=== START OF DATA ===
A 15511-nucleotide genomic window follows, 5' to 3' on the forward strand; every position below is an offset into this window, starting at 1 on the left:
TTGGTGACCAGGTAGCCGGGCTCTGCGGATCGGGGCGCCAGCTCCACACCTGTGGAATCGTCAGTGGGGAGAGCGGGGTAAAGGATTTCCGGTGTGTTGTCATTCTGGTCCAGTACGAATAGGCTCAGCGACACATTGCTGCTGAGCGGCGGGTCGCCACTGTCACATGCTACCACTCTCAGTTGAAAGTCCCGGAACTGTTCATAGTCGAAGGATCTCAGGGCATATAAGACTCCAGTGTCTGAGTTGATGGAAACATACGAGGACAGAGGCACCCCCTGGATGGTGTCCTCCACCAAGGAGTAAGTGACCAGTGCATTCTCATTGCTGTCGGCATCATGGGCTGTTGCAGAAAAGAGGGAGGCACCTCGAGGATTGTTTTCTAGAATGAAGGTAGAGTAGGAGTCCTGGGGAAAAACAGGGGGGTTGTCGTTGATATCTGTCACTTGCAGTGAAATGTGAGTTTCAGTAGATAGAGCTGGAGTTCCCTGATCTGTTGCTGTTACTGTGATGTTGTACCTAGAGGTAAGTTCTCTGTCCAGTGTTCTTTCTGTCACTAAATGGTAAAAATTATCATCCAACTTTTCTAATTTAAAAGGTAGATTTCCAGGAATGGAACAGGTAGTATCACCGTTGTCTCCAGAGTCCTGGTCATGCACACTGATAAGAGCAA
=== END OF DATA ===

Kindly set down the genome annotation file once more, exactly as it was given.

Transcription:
A 15511-nucleotide genomic window follows, 5' to 3' on the forward strand; every position below is an offset into this window, starting at 1 on the left:
TTGGTGACCAGGTAGCCGGGCTCTGCGGATCGGGGCGCCAGCTCCACACCTGTGGAATCGTCAGTGGGGAGAGCGGGGTAAAGGATTTCCGGTGTGTTGTCATTCTGGTCCAGTACGAATAGGCTCAGCGACACATTGCTGCTGAGCGGCGGGTCGCCACTGTCACATGCTACCACTCTCAGTTGAAAGTCCCGGAACTGTTCATAGTCGAAGGATCTCAGGGCATATAAGACTCCAGTGTCTGAGTTGATGGAAACATACGAGGACAGAGGCACCCCCTGGATGGTGTCCTCCACCAAGGAGTAAGTGACCAGTGCATTCTCATTGCTGTCGGCATCATGGGCTGTTGCAGAAAAGAGGGAGGCACCTCGAGGATTGTTTTCTAGAATGAAGGTAGAGTAGGAGTCCTGGGGAAAAACAGGGGGGTTGTCGTTGATATCTGTCACTTGCAGTGAAATGTGAGTTTCAGTAGATAGAGCTGGAGTTCCCTGATCTGTTGCTGTTACTGTGATGTTGTACCTAGAGGTAAGTTCTCTGTCCAGTGTTCTTTCTGTCACTAAATGGTAAAAATTATCATCCAACTTTTCTAATTTAAAAGGTAGATTTCCAGGAATGGAACAGGTAGTATCACCGTTGTCTCCAGAGTCCTGGTCATGCACACTGATAAGAGCAA